Police have revealed that a man involved in an armed incident in West Auckland on Sunday night was shot several times by police.
Eight armed officers were attemping to apprehend the man, who was being sought in connection with an arson.
Police say that, after an altercation, officers attempted to subdue the man with a taser but for reasons unknown it didn't work.
The man then presented what was thought to be an air rifle and was shot.
Superintendant Bill Searle says the officers armed themselves according to the perceived level of threat.
He says senior investigators have been brought in from outside the district to carry out an inquiry into what happened. The Independent Police Conduct Authority is also investigating.
A 38-year-old man is under police guard in hospital. He is in a serious but stable condition and has been charged with assault.
Routinely arming police 'very dangerous'
Sunday night's incident and the shooting of two officers in Christchurch last week have led to the Police Association repeating calls for officers to have greater access to firearms.
But a taser watchdog group says greater use of the Armed Offenders Squad (AOS) is preferable to routinely arming police, which would be a "very dangerous thing to do".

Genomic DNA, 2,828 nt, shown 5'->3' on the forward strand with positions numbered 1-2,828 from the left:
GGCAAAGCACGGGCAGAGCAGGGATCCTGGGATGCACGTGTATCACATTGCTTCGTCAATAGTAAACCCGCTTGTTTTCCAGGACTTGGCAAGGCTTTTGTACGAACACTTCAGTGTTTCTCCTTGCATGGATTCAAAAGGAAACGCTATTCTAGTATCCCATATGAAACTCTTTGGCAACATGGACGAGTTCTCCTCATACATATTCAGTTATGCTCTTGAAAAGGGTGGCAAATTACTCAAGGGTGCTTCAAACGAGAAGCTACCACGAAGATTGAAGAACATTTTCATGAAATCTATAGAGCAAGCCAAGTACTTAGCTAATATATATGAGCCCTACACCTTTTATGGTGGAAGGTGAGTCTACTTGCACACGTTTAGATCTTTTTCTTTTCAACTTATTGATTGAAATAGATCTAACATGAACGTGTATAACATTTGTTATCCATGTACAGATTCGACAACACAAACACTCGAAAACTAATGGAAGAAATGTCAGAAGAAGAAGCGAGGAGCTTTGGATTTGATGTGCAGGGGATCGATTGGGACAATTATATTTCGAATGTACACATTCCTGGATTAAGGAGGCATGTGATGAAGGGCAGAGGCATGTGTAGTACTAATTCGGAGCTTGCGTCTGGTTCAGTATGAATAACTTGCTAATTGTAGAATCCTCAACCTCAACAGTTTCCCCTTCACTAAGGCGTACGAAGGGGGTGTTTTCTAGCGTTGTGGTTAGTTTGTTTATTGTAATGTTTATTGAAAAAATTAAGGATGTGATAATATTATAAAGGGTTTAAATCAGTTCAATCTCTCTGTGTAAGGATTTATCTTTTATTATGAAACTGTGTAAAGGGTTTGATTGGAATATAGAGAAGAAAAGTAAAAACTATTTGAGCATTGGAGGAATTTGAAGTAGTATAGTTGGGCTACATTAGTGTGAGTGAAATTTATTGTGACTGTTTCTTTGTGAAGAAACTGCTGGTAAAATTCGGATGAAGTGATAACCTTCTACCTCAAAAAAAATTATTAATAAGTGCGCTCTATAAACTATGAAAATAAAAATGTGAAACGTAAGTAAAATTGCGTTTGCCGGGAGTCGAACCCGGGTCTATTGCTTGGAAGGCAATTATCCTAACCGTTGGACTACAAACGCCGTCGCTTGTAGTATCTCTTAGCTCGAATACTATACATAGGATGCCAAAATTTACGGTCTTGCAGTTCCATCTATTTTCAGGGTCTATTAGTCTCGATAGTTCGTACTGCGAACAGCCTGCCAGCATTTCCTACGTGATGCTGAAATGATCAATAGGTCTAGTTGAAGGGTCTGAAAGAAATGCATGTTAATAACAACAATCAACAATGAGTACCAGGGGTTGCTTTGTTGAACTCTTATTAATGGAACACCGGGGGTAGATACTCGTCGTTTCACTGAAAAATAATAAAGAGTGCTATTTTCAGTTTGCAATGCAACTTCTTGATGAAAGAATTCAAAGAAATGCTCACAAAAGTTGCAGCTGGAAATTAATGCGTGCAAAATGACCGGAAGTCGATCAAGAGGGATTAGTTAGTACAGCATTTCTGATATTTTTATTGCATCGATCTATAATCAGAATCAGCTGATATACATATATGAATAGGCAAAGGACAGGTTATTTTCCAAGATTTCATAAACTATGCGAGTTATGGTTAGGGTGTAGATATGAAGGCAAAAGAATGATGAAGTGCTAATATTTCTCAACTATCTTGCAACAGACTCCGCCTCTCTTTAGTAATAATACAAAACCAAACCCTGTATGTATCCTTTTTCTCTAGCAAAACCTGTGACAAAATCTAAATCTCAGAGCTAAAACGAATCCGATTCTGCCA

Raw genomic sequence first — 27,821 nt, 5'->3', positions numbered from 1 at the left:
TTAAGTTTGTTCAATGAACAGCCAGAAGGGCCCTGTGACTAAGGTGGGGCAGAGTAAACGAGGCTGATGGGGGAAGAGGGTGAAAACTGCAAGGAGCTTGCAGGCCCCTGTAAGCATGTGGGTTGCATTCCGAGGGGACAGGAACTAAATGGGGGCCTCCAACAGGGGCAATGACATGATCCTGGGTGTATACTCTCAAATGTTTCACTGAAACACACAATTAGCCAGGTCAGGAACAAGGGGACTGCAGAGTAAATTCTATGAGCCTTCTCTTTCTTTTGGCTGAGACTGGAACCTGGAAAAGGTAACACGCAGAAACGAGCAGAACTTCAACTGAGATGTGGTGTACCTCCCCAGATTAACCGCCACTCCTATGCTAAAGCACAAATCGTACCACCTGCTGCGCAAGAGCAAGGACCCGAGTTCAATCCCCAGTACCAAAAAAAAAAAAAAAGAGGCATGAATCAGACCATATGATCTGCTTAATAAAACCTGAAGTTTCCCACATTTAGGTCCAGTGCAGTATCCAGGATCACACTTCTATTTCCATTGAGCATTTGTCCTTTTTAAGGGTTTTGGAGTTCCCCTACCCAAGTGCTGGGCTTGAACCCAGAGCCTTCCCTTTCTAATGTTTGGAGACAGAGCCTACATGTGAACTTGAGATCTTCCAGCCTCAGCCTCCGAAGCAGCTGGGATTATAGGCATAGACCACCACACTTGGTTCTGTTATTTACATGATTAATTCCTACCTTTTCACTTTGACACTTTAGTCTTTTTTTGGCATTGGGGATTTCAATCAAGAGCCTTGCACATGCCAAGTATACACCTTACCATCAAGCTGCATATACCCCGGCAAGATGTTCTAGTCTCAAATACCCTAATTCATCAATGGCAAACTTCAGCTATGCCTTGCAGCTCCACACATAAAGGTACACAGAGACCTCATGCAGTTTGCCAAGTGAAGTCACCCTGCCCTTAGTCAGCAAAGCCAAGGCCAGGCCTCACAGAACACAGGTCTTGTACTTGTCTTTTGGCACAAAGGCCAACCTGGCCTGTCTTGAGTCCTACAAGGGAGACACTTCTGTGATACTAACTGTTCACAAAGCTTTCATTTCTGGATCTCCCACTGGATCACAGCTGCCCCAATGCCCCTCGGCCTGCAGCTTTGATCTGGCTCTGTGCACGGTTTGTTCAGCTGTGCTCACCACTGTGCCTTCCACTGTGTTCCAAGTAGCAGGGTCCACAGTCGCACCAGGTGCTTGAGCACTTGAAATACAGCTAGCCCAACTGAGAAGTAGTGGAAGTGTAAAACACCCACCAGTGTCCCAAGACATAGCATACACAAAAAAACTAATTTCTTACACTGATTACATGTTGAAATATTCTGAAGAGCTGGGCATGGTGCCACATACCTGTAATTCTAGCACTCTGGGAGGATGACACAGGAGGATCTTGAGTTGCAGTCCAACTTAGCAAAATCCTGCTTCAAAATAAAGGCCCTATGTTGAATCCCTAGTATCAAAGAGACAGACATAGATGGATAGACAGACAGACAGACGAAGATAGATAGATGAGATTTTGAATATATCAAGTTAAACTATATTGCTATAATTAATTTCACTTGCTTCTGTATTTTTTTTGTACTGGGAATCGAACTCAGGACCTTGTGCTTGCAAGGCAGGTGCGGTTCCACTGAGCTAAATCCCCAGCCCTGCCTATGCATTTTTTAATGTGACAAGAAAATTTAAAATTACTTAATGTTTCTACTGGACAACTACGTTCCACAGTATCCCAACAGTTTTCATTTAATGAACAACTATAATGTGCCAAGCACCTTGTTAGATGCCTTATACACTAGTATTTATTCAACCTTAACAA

The group's spokesperson, Auckland lawyer Marie Dyhrberg, says the AOS should be more readily available instead, because "they are people who are fully trained psychologically to understand the situation" and who are very experienced in the use of firearms.
Ms Dyhrberg also wants to know why the taser did not work on Sunday night - was there a technical fault, she asks, or was there something about the targeted man that caused him not to feel the effects of it?
Police satisfied with tasers
Police say however that there are no concerns around the viability or effectiveness of tasers. The man in charge of the taser project, Superintendent John Rivers, says the number of times tasers have failed in New Zealand is comparable with overseas jurisdictions.
During the taser trial there were 16 discharges, two of which were unsuccessful, Supt Rivers says.
Since the national rollout began in March, he says, tasers have been discharged 30 times and on all but four occasions were used successfully.
They don't work at a range of more than six metres, however, and police are considering longer-range ones, such as are used in Australia and Britain.
Prime Minister John Key says he has heard anecdotal evidence of some scenarios where tasers have not worked but he believes that they are generally working pretty well.